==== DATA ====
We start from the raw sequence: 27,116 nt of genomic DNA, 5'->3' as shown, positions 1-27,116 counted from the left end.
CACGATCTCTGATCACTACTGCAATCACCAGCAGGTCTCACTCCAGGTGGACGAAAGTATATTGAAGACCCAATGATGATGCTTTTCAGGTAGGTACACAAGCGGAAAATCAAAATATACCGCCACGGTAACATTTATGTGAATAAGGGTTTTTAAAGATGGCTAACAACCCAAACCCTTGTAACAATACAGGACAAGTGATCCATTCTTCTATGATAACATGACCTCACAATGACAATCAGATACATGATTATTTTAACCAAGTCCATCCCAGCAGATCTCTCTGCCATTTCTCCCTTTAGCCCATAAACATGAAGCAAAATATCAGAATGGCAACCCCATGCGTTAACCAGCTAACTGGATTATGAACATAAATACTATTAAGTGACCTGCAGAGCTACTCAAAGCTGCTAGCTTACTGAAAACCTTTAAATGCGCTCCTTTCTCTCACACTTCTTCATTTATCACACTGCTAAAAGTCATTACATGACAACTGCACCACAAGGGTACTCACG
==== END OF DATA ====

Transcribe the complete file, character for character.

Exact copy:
We start from the raw sequence: 27,116 nt of genomic DNA, 5'->3' as shown, positions 1-27,116 counted from the left end.
CACGATCTCTGATCACTACTGCAATCACCAGCAGGTCTCACTCCAGGTGGACGAAAGTATATTGAAGACCCAATGATGATGCTTTTCAGGTAGGTACACAAGCGGAAAATCAAAATATACCGCCACGGTAACATTTATGTGAATAAGGGTTTTTAAAGATGGCTAACAACCCAAACCCTTGTAACAATACAGGACAAGTGATCCATTCTTCTATGATAACATGACCTCACAATGACAATCAGATACATGATTATTTTAACCAAGTCCATCCCAGCAGATCTCTCTGCCATTTCTCCCTTTAGCCCATAAACATGAAGCAAAATATCAGAATGGCAACCCCATGCGTTAACCAGCTAACTGGATTATGAACATAAATACTATTAAGTGACCTGCAGAGCTACTCAAAGCTGCTAGCTTACTGAAAACCTTTAAATGCGCTCCTTTCTCTCACACTTCTTCATTTATCACACTGCTAAAAGTCATTACATGACAACTGCACCACAAGGGTACTCACG